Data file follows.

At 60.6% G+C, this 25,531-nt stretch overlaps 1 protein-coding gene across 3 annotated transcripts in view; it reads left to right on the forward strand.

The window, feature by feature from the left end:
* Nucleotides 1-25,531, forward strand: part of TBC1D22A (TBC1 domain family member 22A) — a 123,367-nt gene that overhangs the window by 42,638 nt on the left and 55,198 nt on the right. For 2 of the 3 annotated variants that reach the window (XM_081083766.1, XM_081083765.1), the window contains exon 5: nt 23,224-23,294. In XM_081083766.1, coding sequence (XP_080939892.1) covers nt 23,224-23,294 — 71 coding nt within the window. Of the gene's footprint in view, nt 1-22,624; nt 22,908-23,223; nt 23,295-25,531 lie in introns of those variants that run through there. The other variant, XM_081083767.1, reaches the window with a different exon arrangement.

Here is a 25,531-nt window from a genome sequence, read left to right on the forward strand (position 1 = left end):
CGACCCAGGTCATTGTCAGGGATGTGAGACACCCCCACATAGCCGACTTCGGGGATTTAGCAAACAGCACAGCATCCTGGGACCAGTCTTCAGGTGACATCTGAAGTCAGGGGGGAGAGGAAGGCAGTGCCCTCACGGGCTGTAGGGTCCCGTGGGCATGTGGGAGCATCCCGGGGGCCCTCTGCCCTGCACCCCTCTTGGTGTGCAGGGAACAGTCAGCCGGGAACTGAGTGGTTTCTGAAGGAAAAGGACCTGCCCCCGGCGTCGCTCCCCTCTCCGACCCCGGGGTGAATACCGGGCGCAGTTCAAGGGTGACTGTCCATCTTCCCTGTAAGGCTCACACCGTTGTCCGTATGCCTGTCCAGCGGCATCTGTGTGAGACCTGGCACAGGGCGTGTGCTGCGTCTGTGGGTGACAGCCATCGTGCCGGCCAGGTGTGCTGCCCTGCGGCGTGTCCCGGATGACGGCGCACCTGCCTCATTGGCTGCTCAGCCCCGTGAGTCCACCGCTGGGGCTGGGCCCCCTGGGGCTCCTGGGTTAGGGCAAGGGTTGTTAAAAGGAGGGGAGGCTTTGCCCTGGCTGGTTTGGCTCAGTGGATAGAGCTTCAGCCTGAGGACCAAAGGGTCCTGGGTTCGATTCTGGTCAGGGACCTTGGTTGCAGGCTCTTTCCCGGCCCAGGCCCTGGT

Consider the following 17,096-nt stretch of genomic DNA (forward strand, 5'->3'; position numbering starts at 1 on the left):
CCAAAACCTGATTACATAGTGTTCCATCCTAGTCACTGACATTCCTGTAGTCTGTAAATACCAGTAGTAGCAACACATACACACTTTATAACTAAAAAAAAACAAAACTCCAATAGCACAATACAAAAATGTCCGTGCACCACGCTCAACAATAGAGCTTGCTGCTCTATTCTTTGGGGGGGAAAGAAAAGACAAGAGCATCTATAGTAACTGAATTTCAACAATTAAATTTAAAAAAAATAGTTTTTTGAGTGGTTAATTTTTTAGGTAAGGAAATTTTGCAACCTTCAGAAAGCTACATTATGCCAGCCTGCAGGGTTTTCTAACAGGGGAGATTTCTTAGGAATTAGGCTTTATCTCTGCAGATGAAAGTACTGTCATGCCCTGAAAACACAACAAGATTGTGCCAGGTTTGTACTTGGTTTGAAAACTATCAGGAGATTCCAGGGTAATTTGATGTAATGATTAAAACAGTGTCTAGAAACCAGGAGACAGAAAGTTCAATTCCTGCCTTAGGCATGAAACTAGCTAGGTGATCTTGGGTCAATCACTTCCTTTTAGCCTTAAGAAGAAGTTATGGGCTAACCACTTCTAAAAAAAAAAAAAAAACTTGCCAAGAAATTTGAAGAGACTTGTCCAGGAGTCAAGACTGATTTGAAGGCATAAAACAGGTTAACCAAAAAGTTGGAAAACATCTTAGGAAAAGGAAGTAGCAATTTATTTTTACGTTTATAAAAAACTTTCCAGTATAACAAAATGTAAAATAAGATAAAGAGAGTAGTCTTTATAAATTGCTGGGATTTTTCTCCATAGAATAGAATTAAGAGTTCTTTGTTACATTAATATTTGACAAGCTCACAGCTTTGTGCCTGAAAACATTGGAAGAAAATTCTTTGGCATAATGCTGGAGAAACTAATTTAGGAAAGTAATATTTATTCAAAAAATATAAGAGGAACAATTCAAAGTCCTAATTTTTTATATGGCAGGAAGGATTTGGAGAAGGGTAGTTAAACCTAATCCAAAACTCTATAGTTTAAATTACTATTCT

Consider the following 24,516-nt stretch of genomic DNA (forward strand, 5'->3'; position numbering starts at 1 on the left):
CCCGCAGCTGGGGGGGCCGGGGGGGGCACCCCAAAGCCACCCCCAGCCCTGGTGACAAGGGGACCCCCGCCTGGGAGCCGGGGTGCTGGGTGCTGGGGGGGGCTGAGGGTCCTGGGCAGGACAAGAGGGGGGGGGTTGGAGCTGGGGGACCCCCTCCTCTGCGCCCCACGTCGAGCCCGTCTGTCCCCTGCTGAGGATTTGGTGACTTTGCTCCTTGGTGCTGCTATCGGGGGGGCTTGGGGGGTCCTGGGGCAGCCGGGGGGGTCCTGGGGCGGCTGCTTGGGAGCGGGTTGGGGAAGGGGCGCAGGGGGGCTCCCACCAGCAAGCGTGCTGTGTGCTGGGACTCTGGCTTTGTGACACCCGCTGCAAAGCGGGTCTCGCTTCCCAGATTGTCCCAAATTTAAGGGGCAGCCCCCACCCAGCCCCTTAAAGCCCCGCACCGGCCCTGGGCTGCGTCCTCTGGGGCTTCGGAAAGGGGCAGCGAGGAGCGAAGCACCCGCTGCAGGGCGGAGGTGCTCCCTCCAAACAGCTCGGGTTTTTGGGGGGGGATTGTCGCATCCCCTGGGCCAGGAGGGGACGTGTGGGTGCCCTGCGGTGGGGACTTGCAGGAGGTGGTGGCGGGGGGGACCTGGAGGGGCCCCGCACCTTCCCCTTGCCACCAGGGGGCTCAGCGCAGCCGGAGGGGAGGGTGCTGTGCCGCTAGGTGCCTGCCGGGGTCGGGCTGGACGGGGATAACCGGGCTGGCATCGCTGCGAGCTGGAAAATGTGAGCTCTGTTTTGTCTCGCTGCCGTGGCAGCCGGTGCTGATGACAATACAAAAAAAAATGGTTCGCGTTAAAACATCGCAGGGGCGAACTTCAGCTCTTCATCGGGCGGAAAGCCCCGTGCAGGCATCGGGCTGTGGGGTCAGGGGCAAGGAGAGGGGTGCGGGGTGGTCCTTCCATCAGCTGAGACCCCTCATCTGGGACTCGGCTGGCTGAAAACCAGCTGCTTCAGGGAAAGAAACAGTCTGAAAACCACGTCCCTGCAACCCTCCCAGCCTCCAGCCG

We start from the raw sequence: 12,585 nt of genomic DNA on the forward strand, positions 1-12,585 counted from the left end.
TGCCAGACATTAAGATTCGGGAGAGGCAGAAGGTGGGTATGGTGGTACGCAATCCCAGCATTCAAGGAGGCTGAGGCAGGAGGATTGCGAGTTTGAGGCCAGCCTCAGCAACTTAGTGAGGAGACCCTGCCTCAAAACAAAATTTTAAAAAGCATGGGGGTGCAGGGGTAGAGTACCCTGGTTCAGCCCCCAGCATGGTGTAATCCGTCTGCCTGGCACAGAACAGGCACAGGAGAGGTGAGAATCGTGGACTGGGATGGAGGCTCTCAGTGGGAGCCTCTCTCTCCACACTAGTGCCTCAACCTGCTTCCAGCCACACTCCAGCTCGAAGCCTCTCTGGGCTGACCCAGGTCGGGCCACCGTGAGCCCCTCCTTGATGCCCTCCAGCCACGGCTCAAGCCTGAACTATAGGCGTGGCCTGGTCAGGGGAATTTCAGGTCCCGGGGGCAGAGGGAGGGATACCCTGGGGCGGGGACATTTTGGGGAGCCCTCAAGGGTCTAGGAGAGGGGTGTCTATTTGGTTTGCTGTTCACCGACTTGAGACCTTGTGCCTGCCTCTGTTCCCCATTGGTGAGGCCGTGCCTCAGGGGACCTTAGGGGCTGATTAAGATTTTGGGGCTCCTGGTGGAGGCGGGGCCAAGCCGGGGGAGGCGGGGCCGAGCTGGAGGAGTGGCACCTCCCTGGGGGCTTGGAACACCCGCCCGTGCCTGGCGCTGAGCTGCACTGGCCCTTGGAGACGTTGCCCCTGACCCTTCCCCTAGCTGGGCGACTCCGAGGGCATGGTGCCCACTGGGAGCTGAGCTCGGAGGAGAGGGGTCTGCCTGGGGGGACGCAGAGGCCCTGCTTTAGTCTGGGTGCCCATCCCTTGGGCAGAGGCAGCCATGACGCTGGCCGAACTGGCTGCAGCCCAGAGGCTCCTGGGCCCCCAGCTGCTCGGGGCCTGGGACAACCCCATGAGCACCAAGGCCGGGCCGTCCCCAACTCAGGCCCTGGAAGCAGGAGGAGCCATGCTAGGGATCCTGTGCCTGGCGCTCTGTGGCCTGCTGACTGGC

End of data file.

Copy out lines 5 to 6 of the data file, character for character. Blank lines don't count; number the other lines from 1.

CGACCCAGGTCATTGTCAGGGATGTGAGACACCCCCACATAGCCGACTTCGGGGATTTAGCAAACAGCACAGCATCCTGGGACCAGTCTTCAGGTGACATCTGAAGTCAGGGGGGAGAGGAAGGCAGTGCCCTCACGGGCTGTAGGGTCCCGTGGGCATGTGGGAGCATCCCGGGGGCCCTCTGCCCTGCACCCCTCTTGGTGTGCAGGGAACAGTCAGCCGGGAACTGAGTGGTTTCTGAAGGAAAAGGACCTGCCCCCGGCGTCGCTCCCCTCTCCGACCCCGGGGTGAATACCGGGCGCAGTTCAAGGGTGACTGTCCATCTTCCCTGTAAGGCTCACACCGTTGTCCGTATGCCTGTCCAGCGGCATCTGTGTGAGACCTGGCACAGGGCGTGTGCTGCGTCTGTGGGTGACAGCCATCGTGCCGGCCAGGTGTGCTGCCCTGCGGCGTGTCCCGGATGACGGCGCACCTGCCTCATTGGCTGCTCAGCCCCGTGAGTCCACCGCTGGGGCTGGGCCCCCTGGGGCTCCTGGGTTAGGGCAAGGGTTGTTAAAAGGAGGGGAGGCTTTGCCCTGGCTGGTTTGGCTCAGTGGATAGAGCTTCAGCCTGAGGACCAAAGGGTCCTGGGTTCGATTCTGGTCAGGGACCTTGGTTGCAGGCTCTTTCCCGGCCCAGGCCCTGGT

Consider the following 17,096-nt stretch of genomic DNA (forward strand, 5'->3'; position numbering starts at 1 on the left):